Thousands of people have taken to the streets of the Basque Spanish city of Barakaldo to condemn the suicide of an evictee as well as to protest against further foreclosures.
Fifty-three-year-old Amaia Egaña jumped four floors to her death as bailiffs prepared to kick her out after she failed to stay current on her mortgage payments. She is the second person in less than three weeks to commit suicide in the face of an impending eviction.
Organizers of the Stop Eviction march called for immediate action by Madrid to end foreclosures, blaming the suicide on Spain's economic hardship. Demonstrators shouted slogans such as ''No eviction unanswered,'' and ''Banker, remember – we have rope.''
It is estimated that more than 400,000 families have lost their homes due to unpaid rents since the start of Spain's financial crisis in 2007.
On Thursday, the EU Court of Justice criticized Spain's mortgage law, which governs evictions, calling for a halt to the reposition of property. The Court said the legislation is incompatible with European consumer protection standards.
Following the tragedy, Barakaldo judge Juan Carlos Mediavilla also said that it is "necessary to amend current mortgage legislation" to prevent the recurrence of such events.
Employment and Social Security Minister Fatima Banez said the government deeply regretted Egaña's death.
Friday's tragedy follows two similar events. On October 25, another 53-year-old, Jose Miguel Domingo, was found dead in Granada immediately after bailiffs appeared on his doorstep. The following day, another 53-year-old jumped out of his apartment window just ahead of an eviction in the town of Burjassot, surviving the fatal fall.
The growing trend in suicides over evictions is adding to a shopping list of public concerns in Spain, where unemployment is going through the roof – reaching well beyond 25 per cent.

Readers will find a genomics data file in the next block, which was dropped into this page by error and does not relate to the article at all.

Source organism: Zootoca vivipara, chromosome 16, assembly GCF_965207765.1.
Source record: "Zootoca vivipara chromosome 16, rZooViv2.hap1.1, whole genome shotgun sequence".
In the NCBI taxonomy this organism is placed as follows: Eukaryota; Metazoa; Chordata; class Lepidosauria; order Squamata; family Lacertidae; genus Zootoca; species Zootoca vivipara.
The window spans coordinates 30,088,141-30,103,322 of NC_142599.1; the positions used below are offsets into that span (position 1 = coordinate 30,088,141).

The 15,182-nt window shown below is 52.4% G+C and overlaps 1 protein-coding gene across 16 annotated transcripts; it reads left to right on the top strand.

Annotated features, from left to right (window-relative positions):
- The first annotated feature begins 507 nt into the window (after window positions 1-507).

Spanish Prime Minister Mariano Rajoy will seek a deal with with the opposition Socialists at a meeting on Monday in an effort to halt evictions, Spanish news agency EFE reports.
Rajoy accused the current legislation of allowing “inhuman situations” to occur by forcing people from their homes while still demanding they pay the remainder of their mortgage debt.
He said he wants to put a “temporary stop to evictions” by introducing a better code of practice among lenders which would allow renegotiations of debt or an agreement permitting debtors to remain in their homes for longer.
Meanwhile, the Socialist party is also asking to put a temporary end to evictions.
"We ask the government and banks to halt all housing evictions until we have a new law," Socialist Elena Valenciano said.
The Socialist party is aiming to introduce a new law where evictions would also be halted if a family only owns one home.
The European countries hit hardest by the financial crisis have shown an upsurge in suicide rates and anti-depressant prescriptions.
Greece's suicide rate, for example, has shot through the roof. The country's health ministry noted a 40 per cent rise in suicides in the first half of 2010. And by 2011, that number stood at 25 per cent in Athens and by 18 per cent countrywide.
In Italy, suicides motivated by economic difficulties have increased 52 per cent, to 187 in 2010 from 123 in 2005, reports The New York Times.